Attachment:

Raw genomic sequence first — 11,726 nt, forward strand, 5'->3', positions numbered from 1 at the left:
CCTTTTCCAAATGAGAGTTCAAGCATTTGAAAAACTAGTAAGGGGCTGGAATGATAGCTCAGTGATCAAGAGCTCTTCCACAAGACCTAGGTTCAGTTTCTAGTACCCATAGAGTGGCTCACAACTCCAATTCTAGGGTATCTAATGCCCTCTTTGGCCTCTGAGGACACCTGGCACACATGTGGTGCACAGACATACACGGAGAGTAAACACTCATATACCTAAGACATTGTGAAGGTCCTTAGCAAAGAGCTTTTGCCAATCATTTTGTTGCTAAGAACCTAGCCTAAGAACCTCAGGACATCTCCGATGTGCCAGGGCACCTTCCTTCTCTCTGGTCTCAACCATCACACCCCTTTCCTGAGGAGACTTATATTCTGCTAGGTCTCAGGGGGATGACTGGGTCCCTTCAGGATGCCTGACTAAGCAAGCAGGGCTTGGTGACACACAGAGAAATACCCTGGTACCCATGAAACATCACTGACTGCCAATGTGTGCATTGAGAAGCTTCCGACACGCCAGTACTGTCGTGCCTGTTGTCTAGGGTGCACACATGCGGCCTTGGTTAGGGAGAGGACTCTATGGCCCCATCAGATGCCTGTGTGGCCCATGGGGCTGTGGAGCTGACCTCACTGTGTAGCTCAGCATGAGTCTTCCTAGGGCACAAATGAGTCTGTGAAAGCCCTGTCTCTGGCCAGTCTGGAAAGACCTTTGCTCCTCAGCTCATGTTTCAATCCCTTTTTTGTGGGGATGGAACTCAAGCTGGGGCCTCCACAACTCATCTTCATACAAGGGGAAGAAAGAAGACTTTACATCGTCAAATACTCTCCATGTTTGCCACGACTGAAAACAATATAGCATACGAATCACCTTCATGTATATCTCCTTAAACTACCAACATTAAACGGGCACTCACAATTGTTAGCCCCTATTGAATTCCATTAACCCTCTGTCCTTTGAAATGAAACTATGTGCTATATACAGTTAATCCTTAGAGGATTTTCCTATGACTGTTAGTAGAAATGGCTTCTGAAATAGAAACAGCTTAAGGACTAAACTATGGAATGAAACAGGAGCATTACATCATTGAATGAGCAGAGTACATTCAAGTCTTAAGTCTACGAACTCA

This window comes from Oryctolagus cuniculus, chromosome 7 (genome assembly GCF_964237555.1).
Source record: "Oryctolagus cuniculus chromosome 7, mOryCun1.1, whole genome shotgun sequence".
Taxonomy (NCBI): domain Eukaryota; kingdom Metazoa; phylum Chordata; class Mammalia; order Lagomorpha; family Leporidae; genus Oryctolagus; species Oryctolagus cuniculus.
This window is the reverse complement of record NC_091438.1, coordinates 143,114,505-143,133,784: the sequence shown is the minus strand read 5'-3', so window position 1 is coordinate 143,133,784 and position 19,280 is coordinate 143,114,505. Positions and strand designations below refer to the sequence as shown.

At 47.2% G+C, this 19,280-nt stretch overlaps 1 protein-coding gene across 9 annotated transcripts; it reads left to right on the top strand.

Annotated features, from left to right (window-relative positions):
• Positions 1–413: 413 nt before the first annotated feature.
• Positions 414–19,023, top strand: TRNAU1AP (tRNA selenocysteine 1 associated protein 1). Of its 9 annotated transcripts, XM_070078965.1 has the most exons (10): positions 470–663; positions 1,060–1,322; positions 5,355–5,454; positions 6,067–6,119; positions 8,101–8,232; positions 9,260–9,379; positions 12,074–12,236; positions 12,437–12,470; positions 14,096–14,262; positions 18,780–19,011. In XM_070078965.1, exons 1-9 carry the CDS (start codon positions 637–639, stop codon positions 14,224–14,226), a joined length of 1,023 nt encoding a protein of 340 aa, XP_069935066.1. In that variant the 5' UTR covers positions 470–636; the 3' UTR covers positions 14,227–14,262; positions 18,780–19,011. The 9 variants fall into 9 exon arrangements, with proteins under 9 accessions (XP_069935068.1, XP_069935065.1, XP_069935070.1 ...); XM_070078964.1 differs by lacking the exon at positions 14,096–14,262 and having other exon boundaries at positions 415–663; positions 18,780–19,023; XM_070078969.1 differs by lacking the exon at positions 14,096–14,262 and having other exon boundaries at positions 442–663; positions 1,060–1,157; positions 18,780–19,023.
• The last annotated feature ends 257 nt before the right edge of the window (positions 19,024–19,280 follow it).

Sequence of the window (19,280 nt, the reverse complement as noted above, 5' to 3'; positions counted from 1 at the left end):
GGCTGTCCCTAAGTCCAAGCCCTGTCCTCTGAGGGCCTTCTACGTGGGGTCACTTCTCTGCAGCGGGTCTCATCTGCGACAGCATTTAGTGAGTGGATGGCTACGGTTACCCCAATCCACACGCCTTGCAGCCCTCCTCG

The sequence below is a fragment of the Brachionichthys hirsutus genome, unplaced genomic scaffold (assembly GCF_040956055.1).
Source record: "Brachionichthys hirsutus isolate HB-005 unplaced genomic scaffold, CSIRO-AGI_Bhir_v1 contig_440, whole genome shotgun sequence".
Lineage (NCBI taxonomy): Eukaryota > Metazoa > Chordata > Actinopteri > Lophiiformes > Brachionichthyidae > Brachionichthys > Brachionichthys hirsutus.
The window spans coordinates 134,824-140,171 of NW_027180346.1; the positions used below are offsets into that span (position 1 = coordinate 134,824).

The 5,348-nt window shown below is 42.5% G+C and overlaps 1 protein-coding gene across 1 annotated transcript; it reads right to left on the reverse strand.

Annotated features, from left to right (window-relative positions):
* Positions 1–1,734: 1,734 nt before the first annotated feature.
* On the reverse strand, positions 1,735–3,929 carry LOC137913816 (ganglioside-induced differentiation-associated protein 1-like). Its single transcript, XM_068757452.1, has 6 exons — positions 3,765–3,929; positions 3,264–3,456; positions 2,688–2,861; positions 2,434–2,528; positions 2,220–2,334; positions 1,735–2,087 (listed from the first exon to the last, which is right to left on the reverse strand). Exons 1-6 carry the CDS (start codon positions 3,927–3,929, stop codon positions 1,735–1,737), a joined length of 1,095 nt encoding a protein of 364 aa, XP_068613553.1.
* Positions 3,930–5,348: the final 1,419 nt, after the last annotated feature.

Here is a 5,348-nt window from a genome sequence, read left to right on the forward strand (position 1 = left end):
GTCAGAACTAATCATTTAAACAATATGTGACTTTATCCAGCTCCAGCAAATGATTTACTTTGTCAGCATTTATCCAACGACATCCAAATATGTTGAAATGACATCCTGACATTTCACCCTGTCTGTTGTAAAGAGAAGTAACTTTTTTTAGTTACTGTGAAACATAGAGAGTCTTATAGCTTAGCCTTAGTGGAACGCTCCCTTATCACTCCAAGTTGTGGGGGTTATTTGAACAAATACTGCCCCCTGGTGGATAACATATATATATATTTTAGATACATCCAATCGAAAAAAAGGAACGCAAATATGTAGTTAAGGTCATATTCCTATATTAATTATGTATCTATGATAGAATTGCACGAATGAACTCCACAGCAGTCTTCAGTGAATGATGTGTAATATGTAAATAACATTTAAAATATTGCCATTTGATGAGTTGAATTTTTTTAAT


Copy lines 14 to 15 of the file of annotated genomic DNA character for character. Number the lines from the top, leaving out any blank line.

The sequence below is a fragment of the Brachionichthys hirsutus genome, unplaced genomic scaffold (assembly GCF_040956055.1).
Source record: "Brachionichthys hirsutus isolate HB-005 unplaced genomic scaffold, CSIRO-AGI_Bhir_v1 contig_440, whole genome shotgun sequence".